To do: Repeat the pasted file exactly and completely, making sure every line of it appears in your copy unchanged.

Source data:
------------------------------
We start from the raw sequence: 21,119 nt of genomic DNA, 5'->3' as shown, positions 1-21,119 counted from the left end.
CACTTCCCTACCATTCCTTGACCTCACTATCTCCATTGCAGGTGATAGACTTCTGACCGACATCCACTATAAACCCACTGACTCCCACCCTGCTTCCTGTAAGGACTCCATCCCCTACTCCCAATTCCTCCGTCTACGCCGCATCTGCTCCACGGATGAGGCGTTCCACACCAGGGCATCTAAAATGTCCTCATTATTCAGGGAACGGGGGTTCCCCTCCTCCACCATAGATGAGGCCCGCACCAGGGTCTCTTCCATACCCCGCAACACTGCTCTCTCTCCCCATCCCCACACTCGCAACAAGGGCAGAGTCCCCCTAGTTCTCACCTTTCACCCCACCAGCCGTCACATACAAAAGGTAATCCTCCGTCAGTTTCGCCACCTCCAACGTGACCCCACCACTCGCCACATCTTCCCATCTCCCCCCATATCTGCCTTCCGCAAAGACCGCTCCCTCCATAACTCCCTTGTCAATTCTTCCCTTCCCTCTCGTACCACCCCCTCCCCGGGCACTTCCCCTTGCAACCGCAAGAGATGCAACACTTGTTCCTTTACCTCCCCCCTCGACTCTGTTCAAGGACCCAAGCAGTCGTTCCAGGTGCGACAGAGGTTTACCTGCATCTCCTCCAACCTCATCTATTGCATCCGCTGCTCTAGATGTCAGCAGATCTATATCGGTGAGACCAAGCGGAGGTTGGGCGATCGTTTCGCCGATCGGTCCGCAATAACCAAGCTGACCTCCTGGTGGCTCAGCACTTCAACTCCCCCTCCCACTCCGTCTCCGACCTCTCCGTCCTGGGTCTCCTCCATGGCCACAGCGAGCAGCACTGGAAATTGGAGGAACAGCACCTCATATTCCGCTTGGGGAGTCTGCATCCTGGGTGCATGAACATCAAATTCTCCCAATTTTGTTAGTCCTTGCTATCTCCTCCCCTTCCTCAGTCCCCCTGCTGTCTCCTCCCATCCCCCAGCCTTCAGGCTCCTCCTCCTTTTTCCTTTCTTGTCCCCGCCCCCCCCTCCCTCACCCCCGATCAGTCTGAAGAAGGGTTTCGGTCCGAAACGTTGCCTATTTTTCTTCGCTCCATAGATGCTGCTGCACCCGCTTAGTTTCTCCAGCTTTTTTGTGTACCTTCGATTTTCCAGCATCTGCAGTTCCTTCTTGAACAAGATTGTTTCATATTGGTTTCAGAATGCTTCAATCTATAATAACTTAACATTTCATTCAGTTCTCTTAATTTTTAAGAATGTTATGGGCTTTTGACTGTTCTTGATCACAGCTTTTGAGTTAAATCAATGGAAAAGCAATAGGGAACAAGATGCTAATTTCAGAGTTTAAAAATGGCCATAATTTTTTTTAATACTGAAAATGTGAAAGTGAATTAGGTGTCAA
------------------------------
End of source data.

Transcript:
We start from the raw sequence: 21,119 nt of genomic DNA, 5'->3' as shown, positions 1-21,119 counted from the left end.
CACTTCCCTACCATTCCTTGACCTCACTATCTCCATTGCAGGTGATAGACTTCTGACCGACATCCACTATAAACCCACTGACTCCCACCCTGCTTCCTGTAAGGACTCCATCCCCTACTCCCAATTCCTCCGTCTACGCCGCATCTGCTCCACGGATGAGGCGTTCCACACCAGGGCATCTAAAATGTCCTCATTATTCAGGGAACGGGGGTTCCCCTCCTCCACCATAGATGAGGCCCGCACCAGGGTCTCTTCCATACCCCGCAACACTGCTCTCTCTCCCCATCCCCACACTCGCAACAAGGGCAGAGTCCCCCTAGTTCTCACCTTTCACCCCACCAGCCGTCACATACAAAAGGTAATCCTCCGTCAGTTTCGCCACCTCCAACGTGACCCCACCACTCGCCACATCTTCCCATCTCCCCCCATATCTGCCTTCCGCAAAGACCGCTCCCTCCATAACTCCCTTGTCAATTCTTCCCTTCCCTCTCGTACCACCCCCTCCCCGGGCACTTCCCCTTGCAACCGCAAGAGATGCAACACTTGTTCCTTTACCTCCCCCCTCGACTCTGTTCAAGGACCCAAGCAGTCGTTCCAGGTGCGACAGAGGTTTACCTGCATCTCCTCCAACCTCATCTATTGCATCCGCTGCTCTAGATGTCAGCAGATCTATATCGGTGAGACCAAGCGGAGGTTGGGCGATCGTTTCGCCGATCGGTCCGCAATAACCAAGCTGACCTCCTGGTGGCTCAGCACTTCAACTCCCCCTCCCACTCCGTCTCCGACCTCTCCGTCCTGGGTCTCCTCCATGGCCACAGCGAGCAGCACTGGAAATTGGAGGAACAGCACCTCATATTCCGCTTGGGGAGTCTGCATCCTGGGTGCATGAACATCAAATTCTCCCAATTTTGTTAGTCCTTGCTATCTCCTCCCCTTCCTCAGTCCCCCTGCTGTCTCCTCCCATCCCCCAGCCTTCAGGCTCCTCCTCCTTTTTCCTTTCTTGTCCCCGCCCCCCCCTCCCTCACCCCCGATCAGTCTGAAGAAGGGTTTCGGTCCGAAACGTTGCCTATTTTTCTTCGCTCCATAGATGCTGCTGCACCCGCTTAGTTTCTCCAGCTTTTTTGTGTACCTTCGATTTTCCAGCATCTGCAGTTCCTTCTTGAACAAGATTGTTTCATATTGGTTTCAGAATGCTTCAATCTATAATAACTTAACATTTCATTCAGTTCTCTTAATTTTTAAGAATGTTATGGGCTTTTGACTGTTCTTGATCACAGCTTTTGAGTTAAATCAATGGAAAAGCAATAGGGAACAAGATGCTAATTTCAGAGTTTAAAAATGGCCATAATTTTTTTTAATACTGAAAATGTGAAAGTGAATTAGGTGTCAA